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Recently, Clemson University administration released a series of guidelines and rules to participants ahead of the school’s annual First Friday parade. As has happened in so many prior usurpations of authority by administrators, these rules are arbitrary, and leave the administration with a stunning degree of latitude to determine what speech and symbols are permissible.
Were Clemson a private school, it would not be bound to abide by First Amendment rules; however, because it is – given that it receives both state and federal funding – its students, under law at least, are guaranteed the full protections afforded by the First Amendment. Case after case from the Supreme Court has determined that very few exceptions exist to the First Amendment right to free speech – for instance, the right to yell “fire” in a crowded building where there is none, “fighting words,” or general threats, particularly threats leveled against elected leaders, are not necessarily protected by the amendment that the Founders considered number one in writing the Bill of Rights.
Beyond these and very few other exceptions, however, the First Amendment is absolute, and covers not just the speech deemed permissible by the neoliberal regime’s whim of the moment, but all speech – including speech that is deemed offensive, distasteful, or otherwise frowned-upon statements or beliefs.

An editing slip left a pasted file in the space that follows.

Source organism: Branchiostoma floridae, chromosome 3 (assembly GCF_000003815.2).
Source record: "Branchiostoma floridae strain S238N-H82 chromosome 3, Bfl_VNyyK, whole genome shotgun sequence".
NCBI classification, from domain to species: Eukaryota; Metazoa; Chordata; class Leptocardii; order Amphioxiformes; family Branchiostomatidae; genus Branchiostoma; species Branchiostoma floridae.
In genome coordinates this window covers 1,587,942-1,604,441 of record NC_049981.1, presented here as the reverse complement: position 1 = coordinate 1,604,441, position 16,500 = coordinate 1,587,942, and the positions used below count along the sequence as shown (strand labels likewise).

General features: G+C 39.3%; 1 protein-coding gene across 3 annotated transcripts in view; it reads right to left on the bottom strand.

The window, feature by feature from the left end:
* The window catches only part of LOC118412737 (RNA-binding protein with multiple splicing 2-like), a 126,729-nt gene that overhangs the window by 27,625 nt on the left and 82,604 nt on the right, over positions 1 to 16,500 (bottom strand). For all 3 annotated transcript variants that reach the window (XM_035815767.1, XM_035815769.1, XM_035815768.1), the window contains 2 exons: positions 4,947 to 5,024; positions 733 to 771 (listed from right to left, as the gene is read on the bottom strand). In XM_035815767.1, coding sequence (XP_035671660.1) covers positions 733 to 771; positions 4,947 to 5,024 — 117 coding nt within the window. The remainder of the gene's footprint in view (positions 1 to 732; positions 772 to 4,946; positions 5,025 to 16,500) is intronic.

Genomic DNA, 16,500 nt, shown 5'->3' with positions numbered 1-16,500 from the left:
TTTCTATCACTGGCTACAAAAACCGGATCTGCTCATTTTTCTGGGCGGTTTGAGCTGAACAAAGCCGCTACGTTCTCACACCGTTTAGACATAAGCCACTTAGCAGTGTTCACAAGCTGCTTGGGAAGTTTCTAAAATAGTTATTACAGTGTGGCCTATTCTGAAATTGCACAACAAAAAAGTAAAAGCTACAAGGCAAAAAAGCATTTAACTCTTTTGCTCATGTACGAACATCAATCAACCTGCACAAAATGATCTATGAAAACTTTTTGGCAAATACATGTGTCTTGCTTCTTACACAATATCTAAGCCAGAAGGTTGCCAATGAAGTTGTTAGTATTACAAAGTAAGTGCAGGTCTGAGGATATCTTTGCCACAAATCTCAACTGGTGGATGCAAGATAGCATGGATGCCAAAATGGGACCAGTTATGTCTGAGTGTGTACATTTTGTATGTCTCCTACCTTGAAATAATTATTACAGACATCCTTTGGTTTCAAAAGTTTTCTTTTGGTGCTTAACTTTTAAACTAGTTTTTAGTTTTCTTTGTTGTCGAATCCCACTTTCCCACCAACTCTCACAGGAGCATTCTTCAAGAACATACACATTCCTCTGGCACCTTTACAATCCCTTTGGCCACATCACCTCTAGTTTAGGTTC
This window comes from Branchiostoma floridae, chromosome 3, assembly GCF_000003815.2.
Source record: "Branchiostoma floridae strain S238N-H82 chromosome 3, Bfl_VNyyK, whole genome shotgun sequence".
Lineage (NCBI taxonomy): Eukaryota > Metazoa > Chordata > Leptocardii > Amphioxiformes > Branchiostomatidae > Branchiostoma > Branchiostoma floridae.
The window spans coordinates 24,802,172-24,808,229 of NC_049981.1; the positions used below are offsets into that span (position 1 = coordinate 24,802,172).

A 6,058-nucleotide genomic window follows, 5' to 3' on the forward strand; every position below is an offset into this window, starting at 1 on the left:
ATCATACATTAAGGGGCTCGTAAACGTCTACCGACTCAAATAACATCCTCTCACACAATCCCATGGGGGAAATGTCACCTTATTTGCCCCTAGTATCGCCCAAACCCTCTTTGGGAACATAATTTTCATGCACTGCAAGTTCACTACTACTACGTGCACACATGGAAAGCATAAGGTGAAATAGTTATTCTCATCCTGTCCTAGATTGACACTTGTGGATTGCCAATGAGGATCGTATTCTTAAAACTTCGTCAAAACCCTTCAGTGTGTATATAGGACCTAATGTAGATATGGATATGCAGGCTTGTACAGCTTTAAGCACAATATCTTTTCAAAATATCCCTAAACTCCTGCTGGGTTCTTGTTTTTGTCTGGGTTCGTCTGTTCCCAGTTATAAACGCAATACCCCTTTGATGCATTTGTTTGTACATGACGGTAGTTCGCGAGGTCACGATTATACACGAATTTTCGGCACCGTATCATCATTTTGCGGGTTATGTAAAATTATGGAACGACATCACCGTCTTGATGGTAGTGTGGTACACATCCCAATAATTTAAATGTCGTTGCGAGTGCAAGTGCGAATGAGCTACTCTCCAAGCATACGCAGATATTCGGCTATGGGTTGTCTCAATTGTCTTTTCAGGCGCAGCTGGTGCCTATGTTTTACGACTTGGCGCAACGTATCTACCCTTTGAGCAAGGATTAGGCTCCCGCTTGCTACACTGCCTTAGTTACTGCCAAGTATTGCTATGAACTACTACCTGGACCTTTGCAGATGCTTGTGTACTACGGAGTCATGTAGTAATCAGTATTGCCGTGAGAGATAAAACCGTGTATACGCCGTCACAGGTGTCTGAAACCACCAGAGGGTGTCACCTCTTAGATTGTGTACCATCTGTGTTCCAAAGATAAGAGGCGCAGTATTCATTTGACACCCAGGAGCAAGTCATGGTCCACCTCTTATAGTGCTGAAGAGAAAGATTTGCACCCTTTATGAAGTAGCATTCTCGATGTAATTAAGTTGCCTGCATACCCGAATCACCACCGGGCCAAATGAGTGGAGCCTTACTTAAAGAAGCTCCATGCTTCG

Nominally, Clemson as a public university is bound by the same standards as the rest of the public world on issues relating to speech: it is not, legally speaking, permitted to punish or otherwise take action against its students, even where touchy administrators consider some statement or another to be a faux pas.
The guidelines released by administrators for the First Friday Parade, which seem to fly in the face of Clemson’s legal obligations, are exceedingly arbitrary and almost certainly unconstitutional.
In the guidelines, Central Spirit states that “Participants’ banners, displays, and/or vehicles may NOT contain vulgarity of any type or offensive language, signs, flags with any negative connotation, towels, clothing, etc. If items may be perceived as offensive, parade officials reserve the right to require that participants remove the item or that the participants be removed from the parade, as well as disqualification from the banner competition.”